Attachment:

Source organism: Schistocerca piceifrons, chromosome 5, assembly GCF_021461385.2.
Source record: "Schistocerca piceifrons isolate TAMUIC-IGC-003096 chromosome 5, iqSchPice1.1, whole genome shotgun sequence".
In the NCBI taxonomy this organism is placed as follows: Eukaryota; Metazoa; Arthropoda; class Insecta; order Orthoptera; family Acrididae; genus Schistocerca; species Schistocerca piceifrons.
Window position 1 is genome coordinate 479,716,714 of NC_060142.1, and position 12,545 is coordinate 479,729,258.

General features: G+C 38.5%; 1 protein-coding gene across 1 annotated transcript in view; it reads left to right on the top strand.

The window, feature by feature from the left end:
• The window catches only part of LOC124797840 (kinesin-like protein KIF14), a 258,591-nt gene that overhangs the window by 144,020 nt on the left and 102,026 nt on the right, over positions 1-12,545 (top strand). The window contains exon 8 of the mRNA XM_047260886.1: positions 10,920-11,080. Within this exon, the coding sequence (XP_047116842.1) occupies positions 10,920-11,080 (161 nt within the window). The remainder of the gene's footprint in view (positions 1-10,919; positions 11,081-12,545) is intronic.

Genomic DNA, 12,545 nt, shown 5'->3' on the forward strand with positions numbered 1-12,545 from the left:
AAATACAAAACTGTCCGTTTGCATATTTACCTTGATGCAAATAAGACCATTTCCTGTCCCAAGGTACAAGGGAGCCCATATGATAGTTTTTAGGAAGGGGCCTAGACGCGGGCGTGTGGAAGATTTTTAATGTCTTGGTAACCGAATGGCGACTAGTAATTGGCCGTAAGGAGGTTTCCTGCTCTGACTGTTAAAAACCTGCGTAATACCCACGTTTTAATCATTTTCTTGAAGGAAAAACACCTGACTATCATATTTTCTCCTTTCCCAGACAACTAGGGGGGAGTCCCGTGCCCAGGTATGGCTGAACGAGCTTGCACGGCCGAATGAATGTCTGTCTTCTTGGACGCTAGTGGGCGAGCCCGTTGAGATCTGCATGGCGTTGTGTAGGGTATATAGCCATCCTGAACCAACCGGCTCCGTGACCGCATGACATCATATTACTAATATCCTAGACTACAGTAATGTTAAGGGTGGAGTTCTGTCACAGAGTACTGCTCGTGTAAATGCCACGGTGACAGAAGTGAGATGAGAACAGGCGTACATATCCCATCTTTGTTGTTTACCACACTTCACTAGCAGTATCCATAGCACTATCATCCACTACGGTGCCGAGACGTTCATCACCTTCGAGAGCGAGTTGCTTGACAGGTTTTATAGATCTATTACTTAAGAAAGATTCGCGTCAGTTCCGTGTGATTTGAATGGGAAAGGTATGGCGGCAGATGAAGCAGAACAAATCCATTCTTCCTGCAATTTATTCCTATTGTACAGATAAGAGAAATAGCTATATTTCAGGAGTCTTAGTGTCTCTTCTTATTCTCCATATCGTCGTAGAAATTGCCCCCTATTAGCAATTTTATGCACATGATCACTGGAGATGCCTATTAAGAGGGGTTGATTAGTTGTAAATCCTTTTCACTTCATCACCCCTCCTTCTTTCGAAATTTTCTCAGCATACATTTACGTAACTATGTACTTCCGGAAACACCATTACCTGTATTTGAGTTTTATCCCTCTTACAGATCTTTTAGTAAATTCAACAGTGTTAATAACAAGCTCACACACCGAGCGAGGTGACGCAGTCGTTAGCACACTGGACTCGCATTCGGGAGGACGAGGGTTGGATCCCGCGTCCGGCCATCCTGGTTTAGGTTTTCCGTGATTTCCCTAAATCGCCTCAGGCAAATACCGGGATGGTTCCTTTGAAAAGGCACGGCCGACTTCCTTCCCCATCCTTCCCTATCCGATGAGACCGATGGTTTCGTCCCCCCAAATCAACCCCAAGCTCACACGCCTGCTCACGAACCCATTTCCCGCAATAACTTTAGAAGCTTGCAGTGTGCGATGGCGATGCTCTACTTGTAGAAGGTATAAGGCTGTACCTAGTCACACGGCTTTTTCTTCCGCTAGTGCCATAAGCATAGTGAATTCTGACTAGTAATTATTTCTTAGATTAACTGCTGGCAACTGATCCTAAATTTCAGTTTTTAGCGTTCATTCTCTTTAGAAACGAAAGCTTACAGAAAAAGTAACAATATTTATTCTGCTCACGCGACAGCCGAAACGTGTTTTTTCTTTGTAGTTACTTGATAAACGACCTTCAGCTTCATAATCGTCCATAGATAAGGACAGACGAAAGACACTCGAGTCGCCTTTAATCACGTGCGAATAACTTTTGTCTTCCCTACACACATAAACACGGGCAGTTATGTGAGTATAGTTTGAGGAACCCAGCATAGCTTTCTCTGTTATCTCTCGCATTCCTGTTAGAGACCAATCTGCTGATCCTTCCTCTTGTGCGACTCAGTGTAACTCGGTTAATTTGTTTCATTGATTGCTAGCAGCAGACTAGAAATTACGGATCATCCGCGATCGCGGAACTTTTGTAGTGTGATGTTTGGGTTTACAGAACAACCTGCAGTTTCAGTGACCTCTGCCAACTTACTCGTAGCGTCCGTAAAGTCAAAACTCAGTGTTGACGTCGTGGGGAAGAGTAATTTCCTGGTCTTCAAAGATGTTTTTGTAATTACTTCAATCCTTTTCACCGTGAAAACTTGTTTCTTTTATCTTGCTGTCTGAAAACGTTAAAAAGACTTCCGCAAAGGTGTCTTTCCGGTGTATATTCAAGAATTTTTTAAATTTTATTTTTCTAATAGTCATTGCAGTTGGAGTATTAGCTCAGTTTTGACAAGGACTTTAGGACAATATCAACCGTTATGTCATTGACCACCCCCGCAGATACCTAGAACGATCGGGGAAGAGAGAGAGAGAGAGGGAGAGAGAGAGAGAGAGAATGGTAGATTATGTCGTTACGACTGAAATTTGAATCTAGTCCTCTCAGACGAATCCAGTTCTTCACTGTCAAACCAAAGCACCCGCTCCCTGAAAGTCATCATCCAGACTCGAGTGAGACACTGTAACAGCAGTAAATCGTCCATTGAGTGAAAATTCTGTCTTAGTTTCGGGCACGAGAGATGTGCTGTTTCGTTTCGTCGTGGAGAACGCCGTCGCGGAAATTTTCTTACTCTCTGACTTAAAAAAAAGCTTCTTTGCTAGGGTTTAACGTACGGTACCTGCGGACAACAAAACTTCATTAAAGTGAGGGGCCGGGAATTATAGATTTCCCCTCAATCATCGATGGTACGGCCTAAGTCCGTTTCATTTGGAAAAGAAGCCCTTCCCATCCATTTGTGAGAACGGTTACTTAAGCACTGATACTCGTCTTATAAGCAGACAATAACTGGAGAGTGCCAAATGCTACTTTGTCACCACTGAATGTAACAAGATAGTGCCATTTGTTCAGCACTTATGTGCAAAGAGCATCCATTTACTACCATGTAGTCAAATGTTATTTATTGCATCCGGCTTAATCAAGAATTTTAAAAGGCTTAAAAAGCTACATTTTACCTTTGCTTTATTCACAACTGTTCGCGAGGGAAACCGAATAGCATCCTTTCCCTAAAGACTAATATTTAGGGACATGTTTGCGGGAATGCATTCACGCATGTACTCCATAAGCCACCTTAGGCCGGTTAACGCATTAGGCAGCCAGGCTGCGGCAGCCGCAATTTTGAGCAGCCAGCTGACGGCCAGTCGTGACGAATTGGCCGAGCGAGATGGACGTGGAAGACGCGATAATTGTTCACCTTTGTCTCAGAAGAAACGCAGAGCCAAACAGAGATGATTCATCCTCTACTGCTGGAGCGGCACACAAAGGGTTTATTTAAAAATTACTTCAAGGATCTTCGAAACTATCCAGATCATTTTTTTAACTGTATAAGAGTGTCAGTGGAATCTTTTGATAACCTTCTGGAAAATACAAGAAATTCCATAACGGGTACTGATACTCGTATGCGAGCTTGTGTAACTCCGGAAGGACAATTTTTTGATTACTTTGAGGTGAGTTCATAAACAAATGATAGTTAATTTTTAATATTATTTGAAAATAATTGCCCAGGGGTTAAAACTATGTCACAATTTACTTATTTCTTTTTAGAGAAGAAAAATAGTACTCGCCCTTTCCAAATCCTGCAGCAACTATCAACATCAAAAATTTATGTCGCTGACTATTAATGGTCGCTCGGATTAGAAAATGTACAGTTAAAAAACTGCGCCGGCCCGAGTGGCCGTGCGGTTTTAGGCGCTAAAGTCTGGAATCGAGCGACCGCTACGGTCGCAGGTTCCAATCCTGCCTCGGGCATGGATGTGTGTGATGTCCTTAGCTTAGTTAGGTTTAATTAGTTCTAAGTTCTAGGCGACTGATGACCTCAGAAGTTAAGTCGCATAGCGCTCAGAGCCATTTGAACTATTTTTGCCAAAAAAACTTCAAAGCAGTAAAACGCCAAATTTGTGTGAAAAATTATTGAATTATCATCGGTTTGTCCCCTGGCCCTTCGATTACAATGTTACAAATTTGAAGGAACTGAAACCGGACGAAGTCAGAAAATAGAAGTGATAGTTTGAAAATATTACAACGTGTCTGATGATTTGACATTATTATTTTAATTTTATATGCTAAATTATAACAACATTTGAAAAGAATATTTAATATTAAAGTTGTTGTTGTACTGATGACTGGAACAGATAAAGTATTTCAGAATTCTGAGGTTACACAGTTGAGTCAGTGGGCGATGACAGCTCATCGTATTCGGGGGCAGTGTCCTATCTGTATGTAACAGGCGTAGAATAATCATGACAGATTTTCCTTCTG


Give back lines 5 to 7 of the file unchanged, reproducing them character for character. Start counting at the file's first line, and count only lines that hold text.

General features: G+C 38.5%; 1 protein-coding gene across 1 annotated transcript in view; it reads left to right on the top strand.

The window, feature by feature from the left end:
• The window catches only part of LOC124797840 (kinesin-like protein KIF14), a 258,591-nt gene that overhangs the window by 144,020 nt on the left and 102,026 nt on the right, over positions 1-12,545 (top strand). The window contains exon 8 of the mRNA XM_047260886.1: positions 10,920-11,080. Within this exon, the coding sequence (XP_047116842.1) occupies positions 10,920-11,080 (161 nt within the window). The remainder of the gene's footprint in view (positions 1-10,919; positions 11,081-12,545) is intronic.